At the plea hearing, after reviewing the plea form, the following colloquy occurred among the court, defense counsel and defendant.

The Court: All right. [Defense counsel], did you discuss the consequences of this plea with your client?

[Defense Counsel]: Yes, I did.

The Court: And review the contents of the plea form?

[Defense Counsel]: Yes, I did.

The Court: Did he appear to understand it?

[Defense Counsel]: Yes, he did.

The Court: Did you use the interpreter for this process?

[Defense Counsel]: No, Judge.

The Court: You were able to communicate with him?

[Defense Counsel]: Yes. I understand Spanish and Spanish/English and English, as does my client.

The Court: Okay Mr. DelGado, the charge is possession of a controlled dangerous substance. Do you understand that charge?

Defendant: Yes.

The Court: Did you have enough time to talk to your attorney about the plea?

Defendant: Yes.

The Court: Are you satisfied with the advice of your attorney?

Defendant: Yes.

The Court: Did you sign and initial this plea agreement?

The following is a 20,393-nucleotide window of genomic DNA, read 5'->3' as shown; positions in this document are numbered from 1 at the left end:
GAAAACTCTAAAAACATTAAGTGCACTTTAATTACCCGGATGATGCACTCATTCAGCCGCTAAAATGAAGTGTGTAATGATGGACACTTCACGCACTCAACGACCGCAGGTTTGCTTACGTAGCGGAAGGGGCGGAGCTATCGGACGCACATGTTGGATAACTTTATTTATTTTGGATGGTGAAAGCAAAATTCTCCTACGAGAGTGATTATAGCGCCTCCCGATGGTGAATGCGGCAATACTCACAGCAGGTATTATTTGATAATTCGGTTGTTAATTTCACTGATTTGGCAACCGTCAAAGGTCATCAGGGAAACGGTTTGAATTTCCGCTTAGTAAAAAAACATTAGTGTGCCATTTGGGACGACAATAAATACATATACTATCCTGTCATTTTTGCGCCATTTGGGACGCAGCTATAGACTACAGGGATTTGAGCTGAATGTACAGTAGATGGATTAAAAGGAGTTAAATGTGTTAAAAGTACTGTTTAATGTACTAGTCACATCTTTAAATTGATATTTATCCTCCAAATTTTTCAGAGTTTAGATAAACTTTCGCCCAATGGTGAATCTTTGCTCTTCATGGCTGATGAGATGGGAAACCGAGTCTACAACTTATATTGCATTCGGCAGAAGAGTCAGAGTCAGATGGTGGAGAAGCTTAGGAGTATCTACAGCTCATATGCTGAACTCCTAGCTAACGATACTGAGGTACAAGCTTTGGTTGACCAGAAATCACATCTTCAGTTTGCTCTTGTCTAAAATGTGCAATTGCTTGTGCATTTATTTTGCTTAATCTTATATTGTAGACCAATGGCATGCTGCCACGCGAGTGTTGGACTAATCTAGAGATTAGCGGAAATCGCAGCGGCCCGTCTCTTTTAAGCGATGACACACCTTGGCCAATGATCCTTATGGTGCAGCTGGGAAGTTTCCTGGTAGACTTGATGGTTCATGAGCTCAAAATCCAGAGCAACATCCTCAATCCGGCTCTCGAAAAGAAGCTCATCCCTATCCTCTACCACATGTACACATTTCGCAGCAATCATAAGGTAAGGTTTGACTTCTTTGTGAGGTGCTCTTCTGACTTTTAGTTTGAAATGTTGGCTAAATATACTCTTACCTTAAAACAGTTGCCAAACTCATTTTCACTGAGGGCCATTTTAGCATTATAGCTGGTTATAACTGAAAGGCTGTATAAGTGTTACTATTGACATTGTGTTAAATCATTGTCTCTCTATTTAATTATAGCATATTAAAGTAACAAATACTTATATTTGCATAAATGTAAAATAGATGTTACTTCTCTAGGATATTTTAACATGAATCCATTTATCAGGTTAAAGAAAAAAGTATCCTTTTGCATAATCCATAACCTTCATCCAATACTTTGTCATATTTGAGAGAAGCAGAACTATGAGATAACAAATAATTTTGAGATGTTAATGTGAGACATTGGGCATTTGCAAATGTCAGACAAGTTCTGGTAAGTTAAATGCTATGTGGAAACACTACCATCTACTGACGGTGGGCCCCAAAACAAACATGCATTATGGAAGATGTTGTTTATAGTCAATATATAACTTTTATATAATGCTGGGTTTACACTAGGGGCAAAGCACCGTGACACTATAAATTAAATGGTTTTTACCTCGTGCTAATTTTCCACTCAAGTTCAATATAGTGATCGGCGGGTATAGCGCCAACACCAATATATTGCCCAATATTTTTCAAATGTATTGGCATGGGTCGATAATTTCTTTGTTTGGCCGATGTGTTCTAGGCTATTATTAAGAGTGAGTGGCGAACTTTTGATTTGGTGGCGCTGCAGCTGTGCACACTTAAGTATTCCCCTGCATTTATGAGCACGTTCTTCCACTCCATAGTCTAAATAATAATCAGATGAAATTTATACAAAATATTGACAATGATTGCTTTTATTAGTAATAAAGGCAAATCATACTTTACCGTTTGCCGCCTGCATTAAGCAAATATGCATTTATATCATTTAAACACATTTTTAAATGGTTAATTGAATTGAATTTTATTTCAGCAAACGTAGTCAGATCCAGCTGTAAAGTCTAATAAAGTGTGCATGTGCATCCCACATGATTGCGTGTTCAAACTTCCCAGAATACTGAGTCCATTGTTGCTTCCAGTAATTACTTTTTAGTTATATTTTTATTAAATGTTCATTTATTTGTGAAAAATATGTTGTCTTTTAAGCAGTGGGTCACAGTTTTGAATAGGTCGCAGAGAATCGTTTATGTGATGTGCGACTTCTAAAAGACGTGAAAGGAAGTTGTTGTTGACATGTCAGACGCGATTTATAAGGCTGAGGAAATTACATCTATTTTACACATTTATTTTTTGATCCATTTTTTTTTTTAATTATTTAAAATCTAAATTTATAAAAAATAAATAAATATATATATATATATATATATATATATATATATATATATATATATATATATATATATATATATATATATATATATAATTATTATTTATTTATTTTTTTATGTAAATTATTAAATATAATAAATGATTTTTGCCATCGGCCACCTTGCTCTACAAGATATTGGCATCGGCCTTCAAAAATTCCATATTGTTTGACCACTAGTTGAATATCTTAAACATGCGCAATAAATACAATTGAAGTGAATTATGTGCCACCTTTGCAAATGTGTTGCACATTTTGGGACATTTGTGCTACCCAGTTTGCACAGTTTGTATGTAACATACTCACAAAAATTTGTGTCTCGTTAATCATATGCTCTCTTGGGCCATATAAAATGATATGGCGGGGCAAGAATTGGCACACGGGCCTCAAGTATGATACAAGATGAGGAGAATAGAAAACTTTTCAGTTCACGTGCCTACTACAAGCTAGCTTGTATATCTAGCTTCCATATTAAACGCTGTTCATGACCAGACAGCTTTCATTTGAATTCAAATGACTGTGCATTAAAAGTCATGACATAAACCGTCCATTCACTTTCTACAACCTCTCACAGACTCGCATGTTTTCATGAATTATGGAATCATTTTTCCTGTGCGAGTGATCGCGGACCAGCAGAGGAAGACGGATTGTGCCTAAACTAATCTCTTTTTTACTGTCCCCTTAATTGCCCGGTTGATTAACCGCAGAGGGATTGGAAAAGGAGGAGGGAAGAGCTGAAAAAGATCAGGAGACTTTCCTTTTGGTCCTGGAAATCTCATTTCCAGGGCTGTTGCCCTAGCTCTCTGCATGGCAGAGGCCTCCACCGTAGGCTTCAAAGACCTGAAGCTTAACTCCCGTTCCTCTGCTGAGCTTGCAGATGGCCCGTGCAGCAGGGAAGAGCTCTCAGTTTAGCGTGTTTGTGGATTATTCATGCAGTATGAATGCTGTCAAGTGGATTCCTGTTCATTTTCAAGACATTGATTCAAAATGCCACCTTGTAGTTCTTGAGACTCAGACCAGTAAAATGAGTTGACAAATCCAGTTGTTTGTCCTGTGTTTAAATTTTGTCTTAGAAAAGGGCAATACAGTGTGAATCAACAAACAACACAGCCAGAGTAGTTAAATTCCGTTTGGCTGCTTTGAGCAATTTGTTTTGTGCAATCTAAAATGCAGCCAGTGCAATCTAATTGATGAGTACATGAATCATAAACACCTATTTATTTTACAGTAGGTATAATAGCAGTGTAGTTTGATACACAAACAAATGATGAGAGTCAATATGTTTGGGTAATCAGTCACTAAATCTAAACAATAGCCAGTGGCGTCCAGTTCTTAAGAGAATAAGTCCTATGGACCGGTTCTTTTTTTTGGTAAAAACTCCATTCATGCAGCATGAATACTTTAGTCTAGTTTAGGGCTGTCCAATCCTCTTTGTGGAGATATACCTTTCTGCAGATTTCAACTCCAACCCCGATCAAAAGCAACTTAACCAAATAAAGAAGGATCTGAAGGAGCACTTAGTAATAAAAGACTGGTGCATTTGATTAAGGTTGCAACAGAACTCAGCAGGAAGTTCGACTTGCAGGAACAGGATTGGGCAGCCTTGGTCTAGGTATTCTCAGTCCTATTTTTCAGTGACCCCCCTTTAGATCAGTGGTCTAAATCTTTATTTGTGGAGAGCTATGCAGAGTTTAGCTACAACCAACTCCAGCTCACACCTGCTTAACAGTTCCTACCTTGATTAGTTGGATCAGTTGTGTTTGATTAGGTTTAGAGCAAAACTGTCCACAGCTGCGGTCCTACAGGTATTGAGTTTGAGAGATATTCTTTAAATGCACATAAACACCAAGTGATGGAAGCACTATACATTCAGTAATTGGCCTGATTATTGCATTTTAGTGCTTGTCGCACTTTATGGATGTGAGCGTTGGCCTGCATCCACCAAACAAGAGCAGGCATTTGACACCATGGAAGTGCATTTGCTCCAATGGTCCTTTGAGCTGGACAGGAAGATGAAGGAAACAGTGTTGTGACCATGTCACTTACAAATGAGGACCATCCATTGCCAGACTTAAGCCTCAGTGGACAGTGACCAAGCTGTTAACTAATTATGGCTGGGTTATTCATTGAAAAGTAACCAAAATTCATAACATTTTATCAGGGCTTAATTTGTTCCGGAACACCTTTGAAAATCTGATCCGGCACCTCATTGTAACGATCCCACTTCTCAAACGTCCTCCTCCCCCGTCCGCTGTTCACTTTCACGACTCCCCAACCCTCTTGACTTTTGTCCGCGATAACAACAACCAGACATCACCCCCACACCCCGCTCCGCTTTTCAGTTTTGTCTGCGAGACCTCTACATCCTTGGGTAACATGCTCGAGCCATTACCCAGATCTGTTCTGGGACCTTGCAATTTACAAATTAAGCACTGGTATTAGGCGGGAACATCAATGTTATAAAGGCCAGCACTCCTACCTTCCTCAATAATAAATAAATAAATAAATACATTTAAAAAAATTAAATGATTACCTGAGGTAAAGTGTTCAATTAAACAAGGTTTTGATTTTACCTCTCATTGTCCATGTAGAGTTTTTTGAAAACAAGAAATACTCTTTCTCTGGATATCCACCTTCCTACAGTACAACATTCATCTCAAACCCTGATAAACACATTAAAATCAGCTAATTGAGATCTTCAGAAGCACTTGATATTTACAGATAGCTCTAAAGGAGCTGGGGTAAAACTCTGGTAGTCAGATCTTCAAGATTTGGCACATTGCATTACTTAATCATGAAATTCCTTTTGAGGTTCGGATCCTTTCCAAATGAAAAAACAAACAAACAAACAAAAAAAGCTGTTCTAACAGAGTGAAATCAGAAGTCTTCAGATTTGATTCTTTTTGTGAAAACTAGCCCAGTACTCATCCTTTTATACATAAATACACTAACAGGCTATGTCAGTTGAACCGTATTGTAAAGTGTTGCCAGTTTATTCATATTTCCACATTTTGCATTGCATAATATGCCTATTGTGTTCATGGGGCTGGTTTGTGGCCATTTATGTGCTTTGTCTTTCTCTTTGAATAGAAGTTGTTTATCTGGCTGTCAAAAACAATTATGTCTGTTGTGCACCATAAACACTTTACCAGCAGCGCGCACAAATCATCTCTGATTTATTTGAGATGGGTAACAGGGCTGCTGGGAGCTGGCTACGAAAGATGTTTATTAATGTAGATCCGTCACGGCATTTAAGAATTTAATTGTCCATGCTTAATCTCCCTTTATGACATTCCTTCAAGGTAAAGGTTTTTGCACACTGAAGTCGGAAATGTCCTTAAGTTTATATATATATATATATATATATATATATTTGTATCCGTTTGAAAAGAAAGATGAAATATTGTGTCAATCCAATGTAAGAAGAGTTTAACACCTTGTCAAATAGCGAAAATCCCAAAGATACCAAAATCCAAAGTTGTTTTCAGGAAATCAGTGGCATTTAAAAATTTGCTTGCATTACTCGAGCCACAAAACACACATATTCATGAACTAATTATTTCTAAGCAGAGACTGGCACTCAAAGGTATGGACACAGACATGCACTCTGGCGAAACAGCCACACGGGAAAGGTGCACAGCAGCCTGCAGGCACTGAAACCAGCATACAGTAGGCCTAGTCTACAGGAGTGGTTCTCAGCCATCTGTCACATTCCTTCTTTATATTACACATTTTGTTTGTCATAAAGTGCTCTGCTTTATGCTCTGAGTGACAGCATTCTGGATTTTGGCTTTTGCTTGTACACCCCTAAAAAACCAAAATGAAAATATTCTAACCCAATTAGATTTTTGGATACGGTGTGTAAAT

Defendant: Yes.

The Court: Before you did . . . was this plea agreement read to you?

Defendant: Yes.

The Court: Was it explained to you?

Defendant: Yes.

The Court: Do you understand it?

Defendant: Yes.

The Court: The charge is that you had a controlled dangerous substance in your possession on October 11, 1998. Did you have a controlled dangerous substance in your possession on that date?

Defendant: Yes.

The Court: Are you guilty of the charge?

Defendant: Yes.

The Court: Is anyone forcing you to admit your guilt?

Defendant: No.

The Court: Anyone threaten you or pressure you in any way into pleading guilty?

Defendant: No.

The Court: Have you told me the truth?

Defendant: Yes, sir.

The Court: Are you telling me you are guilty because you are guilty?

Defendant: Yes, sir.